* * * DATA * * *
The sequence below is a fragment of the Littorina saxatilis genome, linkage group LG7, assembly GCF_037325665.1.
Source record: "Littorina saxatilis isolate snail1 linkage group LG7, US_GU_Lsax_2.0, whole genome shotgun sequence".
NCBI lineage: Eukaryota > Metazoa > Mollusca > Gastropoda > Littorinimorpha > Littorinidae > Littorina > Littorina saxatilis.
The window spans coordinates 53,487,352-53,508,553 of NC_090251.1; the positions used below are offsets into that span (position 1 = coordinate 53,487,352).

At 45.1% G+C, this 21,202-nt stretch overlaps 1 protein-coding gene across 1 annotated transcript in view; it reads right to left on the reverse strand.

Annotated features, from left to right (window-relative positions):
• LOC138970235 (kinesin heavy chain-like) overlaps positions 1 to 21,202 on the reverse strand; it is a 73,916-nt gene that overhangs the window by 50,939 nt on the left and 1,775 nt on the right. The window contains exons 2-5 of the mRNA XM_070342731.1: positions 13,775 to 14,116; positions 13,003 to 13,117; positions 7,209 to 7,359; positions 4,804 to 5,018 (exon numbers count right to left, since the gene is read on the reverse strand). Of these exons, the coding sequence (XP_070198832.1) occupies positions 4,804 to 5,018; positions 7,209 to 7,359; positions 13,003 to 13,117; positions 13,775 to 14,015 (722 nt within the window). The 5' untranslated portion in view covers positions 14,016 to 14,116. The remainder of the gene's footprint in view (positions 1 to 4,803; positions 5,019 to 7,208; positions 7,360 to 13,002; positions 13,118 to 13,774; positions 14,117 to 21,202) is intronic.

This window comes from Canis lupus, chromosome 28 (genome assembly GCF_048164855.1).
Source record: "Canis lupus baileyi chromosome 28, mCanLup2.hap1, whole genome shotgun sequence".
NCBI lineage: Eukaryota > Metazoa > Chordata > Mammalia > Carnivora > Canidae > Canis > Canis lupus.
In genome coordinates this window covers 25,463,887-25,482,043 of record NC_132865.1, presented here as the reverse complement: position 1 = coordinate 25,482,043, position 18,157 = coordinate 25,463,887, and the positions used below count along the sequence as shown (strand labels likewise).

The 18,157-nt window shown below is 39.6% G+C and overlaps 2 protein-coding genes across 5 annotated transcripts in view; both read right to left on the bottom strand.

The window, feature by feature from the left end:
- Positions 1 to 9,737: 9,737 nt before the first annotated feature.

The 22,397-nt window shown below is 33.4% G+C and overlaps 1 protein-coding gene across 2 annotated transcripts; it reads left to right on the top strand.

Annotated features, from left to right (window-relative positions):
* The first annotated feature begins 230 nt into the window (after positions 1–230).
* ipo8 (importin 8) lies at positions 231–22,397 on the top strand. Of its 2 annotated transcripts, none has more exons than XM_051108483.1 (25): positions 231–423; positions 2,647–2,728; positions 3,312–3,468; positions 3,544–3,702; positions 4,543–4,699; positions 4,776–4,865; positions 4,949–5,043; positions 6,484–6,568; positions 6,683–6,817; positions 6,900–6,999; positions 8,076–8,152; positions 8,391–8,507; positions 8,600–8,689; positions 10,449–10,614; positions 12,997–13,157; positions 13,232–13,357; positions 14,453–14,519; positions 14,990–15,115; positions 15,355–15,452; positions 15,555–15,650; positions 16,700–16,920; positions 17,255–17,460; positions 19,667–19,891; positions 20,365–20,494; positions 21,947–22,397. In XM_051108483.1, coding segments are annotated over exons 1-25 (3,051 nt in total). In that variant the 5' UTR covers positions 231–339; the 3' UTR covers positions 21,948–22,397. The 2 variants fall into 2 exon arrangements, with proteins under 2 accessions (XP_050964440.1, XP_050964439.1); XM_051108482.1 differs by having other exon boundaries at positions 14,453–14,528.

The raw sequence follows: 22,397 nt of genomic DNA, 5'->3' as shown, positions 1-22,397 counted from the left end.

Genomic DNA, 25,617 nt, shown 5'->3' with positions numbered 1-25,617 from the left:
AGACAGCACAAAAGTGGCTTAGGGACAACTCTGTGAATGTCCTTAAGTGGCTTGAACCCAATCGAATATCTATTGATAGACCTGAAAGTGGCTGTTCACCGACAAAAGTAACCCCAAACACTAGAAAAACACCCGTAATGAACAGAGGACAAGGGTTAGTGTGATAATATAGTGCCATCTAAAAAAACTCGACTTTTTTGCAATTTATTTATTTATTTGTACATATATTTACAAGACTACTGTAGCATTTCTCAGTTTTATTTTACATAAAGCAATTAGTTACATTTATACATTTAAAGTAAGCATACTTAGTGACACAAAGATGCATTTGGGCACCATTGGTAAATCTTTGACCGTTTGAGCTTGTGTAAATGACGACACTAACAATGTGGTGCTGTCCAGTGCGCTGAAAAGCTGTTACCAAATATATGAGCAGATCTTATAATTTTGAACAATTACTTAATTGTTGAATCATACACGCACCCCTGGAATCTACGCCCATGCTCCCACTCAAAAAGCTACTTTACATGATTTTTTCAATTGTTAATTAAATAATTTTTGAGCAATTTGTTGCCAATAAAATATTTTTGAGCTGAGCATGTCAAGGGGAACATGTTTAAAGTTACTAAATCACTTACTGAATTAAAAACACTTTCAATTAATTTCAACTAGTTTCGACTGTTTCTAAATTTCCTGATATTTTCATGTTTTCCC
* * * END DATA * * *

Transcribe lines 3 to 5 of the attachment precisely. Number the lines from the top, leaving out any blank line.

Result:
NCBI lineage: Eukaryota > Metazoa > Mollusca > Gastropoda > Littorinimorpha > Littorinidae > Littorina > Littorina saxatilis.
The window spans coordinates 53,487,352-53,508,553 of NC_090251.1; the positions used below are offsets into that span (position 1 = coordinate 53,487,352).

At 45.1% G+C, this 21,202-nt stretch overlaps 1 protein-coding gene across 1 annotated transcript in view; it reads right to left on the reverse strand.